I laughed, and Enoch scowled at me. “What’s so funny?”

“You made a joke.”

“You are a bit thick, aren’t you?” he said. “Look here.” He grabbed one of the soldiers and stripped off its clothes. Then with both hands he cracked it down the middle and removed from its sticky chest a tiny, convulsing heart. The soldier instantly went limp. Enoch held the heart between his thumb and forefinger for me to see.

“It’s from a mouse,” he explained. “That’s what I can do—take the life of one thing and give it to another, either clay like this or something that used to be alive but ain’t anymore.” He tucked the stilled heart into his overalls. “Soon as I figger out how to train ’em up proper, I’ll have a whole army like this. Only they’ll be massive.” And he raised an arm up over his head to show me just how massive.

“What can you do?” he said.

“Me? Nothing, really. I mean, nothing special like you.”

“Pity,” he replied. “Are you going to come live with us anyway?” He didn’t say it like he wanted me to, exactly; he just seemed curious.

“I don’t know,” I said. “I hadn’t thought about it.” That was a lie, of course. I had thought about it, but mostly in a daydreaming sort of way.

He looked at me suspiciously. “But don’t you want to?”

“I don’t know yet.”

Narrowing his eyes, he nodded slowly, as if he’d just figured me out.

Then he leaned in and said under his breath, “Emma told you about Raid the Village, didn’t she?”

“Raid the what?”

He looked away. “Oh, it’s nothing. Just a game some of us play.”

I got the distinct feeling I was being set up. “She didn’t tell me,” I said.

Enoch scooted toward me on the stump. “I bet she didn’t,” he said. “I bet there’s a lot of things about this place she wouldn’t like you to know.”

“Oh yeah? Why?”

“Cause then you’ll see it’s not as great as everybody wants you to think, and you won’t stay.”

“What kinds of things?” I asked.

“Can’t tell,” he said, flashing me a devilish smile. “I could get in big trouble.”

“Whatever,” I said. “You brought it up.”

I stood to go. “Wait!” he cried, grabbing my sleeve.

“Why should I if you’re not going to tell me anything?”

He rubbed his chin judiciously. “It’s true, I ain’t allowed to say anything … but I reckon I couldn’t stop you if you was to go upstairs and have a look in the room at the end of the hall.”

“Why?” I said. “What’s in there?”

“My friend Victor. He wants to meet you. Go up and have a chat.”

“Fine,” I said. “I will.”

I started toward the house and then heard Enoch whistle. He mimed running a hand along the top of a door. The key, he mouthed.

“What do I need a key for if someone’s in there?”

He turned away, pretending not to hear.

* * *

I sauntered into the house and up the stairs like I had business there and didn’t care who knew it. Reaching the second floor unobserved, I crept to the room at end of the hall and tried the door. It was locked. I knocked, but there was no answer. Glancing over my shoulder to make sure no one was watching, I ran my hand along the top of the doorframe. Sure enough, I found a key.

I unlocked the door and slipped inside. It was like any other bedroom in the house—there was a dresser, a wardrobe, a vase of flowers on a nightstand. Late-morning sun shone through drawn curtains the color of mustard, throwing such yellow light everywhere that the whole room seemed encased in amber. Only then did I notice a young man lying in the bed, his eyes closed and mouth slightly open, half-hidden behind a lace curtain.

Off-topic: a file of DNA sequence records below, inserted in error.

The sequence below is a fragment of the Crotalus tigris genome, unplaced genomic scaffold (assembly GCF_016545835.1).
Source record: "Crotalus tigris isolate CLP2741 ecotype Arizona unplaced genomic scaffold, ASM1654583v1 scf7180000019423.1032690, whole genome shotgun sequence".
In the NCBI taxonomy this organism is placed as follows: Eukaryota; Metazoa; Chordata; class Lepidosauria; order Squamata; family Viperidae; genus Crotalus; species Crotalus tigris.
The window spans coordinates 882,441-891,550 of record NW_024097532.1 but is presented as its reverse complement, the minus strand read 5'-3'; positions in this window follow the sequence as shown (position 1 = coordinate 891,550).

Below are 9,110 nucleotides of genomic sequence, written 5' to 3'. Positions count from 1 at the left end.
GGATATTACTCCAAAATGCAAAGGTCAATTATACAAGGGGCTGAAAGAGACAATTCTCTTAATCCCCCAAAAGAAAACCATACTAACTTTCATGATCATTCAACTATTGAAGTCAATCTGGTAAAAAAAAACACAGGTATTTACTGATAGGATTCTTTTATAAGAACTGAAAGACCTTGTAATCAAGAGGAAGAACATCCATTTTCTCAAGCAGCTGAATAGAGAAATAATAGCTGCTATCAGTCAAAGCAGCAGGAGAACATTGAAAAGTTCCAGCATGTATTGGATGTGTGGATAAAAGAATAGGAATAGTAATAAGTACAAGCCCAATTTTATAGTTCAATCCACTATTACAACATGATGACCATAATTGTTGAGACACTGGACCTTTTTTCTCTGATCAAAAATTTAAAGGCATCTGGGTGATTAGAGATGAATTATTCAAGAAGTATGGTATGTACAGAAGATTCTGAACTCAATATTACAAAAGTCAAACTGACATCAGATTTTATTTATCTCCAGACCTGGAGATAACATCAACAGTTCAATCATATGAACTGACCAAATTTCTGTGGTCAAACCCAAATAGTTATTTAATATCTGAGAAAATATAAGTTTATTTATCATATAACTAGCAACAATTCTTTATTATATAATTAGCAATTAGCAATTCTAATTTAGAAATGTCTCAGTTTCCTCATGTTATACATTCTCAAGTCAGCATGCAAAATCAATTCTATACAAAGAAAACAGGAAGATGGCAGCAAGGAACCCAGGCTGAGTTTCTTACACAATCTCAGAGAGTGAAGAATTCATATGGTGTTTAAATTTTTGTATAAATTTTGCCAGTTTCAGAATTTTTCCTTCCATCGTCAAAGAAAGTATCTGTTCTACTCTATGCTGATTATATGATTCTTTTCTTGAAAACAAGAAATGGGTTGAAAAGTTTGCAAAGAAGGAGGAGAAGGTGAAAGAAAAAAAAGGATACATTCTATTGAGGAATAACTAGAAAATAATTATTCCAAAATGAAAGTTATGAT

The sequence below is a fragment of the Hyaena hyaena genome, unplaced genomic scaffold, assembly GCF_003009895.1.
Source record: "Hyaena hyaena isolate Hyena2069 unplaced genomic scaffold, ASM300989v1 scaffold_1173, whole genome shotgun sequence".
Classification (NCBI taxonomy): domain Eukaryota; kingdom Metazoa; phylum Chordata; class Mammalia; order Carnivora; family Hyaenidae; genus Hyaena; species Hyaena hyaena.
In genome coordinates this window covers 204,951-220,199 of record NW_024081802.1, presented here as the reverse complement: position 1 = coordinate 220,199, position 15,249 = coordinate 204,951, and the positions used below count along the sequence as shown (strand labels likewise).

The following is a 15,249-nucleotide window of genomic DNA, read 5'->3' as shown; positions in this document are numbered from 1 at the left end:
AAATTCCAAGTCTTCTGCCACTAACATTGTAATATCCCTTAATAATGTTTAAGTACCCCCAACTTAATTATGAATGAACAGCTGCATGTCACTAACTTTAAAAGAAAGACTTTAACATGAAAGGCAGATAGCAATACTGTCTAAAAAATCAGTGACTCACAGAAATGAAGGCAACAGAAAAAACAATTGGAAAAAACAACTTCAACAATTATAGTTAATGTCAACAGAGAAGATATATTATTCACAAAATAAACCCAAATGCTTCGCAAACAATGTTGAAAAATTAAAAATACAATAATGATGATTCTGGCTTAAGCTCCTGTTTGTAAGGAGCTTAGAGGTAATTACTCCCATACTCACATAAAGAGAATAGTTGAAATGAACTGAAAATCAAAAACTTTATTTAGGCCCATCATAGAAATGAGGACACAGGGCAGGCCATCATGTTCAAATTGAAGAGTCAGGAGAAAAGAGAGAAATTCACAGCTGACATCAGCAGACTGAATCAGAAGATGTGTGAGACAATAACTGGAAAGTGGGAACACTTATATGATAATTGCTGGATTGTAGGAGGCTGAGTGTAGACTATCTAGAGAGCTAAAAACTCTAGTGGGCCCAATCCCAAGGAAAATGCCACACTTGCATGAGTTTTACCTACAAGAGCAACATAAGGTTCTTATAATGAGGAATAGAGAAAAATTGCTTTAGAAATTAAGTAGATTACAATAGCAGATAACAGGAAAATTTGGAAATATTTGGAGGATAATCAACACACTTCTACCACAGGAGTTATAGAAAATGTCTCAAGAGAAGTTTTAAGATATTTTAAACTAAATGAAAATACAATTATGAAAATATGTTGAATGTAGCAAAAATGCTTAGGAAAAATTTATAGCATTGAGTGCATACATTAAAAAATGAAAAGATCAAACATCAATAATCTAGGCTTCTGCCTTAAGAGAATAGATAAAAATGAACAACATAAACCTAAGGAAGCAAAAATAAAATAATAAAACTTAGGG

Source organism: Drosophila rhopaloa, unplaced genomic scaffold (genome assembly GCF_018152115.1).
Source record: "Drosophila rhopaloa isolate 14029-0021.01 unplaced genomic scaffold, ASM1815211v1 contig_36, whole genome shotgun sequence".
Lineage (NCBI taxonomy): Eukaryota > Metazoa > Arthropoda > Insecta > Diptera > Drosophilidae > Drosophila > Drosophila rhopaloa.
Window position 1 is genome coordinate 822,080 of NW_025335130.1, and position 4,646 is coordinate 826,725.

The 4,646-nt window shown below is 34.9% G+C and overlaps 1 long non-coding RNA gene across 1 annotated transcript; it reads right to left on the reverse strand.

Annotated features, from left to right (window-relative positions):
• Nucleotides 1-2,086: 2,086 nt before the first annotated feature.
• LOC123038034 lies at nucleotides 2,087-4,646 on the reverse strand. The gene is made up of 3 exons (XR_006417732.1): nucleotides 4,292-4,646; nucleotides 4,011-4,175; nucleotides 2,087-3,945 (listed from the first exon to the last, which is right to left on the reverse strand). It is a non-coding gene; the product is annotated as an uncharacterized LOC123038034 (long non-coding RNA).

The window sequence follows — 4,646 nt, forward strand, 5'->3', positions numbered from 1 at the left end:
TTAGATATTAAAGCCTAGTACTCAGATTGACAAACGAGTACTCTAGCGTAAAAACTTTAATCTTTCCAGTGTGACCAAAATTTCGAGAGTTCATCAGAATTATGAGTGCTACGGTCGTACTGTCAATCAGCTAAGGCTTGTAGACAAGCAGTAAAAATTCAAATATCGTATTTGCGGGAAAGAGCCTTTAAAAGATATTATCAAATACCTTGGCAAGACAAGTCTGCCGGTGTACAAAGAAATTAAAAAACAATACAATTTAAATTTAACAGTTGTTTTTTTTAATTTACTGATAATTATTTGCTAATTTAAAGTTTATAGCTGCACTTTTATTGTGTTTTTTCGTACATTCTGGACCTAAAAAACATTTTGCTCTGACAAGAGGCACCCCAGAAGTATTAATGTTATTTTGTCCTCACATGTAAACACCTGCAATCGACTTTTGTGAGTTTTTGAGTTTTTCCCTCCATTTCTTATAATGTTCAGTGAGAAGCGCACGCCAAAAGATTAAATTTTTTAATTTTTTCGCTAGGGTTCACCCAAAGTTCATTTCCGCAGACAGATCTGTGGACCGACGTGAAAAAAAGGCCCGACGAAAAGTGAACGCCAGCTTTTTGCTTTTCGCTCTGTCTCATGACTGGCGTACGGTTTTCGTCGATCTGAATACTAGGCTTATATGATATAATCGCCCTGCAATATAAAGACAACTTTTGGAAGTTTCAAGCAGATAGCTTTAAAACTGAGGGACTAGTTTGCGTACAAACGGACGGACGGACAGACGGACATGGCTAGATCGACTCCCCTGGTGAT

I froze, afraid I’d wake him. I recognized him from Miss Peregrine’s album, though I hadn’t seen him at meals or around the house, and we’d never been introduced. In the picture he’d been asleep in bed, just as he was now. Had he been quarantined, infected with some sleeping sickness? Was Enoch trying to get me sick, too?

“Hello?” I whispered. “Are you awake?”

He didn’t move. I put a hand on his arm and shook him gently. His head lolled to one side.

Then something terrible occurred to me. To test a theory, I held my hand in front of his mouth. I couldn’t feel his breath. My finger brushed his lips, which were cold as ice. Shocked, I pulled my hand away.

Then I heard footsteps and spun around to see Bronwyn in the doorway. “You ain’t supposed to be in here!” she hissed.

“He’s dead,” I said.

Bronwyn’s eyes went to the boy and her face puckered. “That’s Victor.”

Suddenly it came to me, where I’d seen his face. He was the boy lifting the boulder in my grandfather’s pictures. Victor was Bronwyn’s brother. There was no telling how long he might’ve been dead; as long as the loop kept looping, it could be fifty years and only look like a day.

“What happened to him?” I asked.

“Maybe I’ll wake old Victor up,” came a voice from behind us, “and you can ask him yourself.” It was Enoch. He came in and shut the door.

Bronwyn beamed at him through welling tears. “Would you wake him? Oh please, Enoch.”

“I shouldn’t,” he said. “I’m running low on hearts as it is, and it takes a right lot of ’em to rise up a human being, even for just a minute.”

Bronwyn crossed to the dead boy and began to smooth his hair with her fingers. “Please,” she begged, “it’s been ages since we talked to Victor.”

“Well, I do have some cow hearts pickling in the basement,” he said, pretending to consider it. “But I hate to use inferior ingredients. Fresh is always better!”

Bronwyn began to cry in earnest. One of her tears fell onto the boy’s jacket, and she hurried to wipe it away with her sleeve.

“Don’t get so choked,” Enoch said, “you know I can’t stand it. Anyway, it’s cruel, waking Victor. He likes it where he is.”

“And where’s that?” I said.

“Who knows? But whenever we rouse him for a chat he seems in a dreadful hurry to get back.”

“What’s cruel is you toying with Bronwyn like that, and tricking me,” I said. “And if Victor’s dead, why don’t you just bury him?”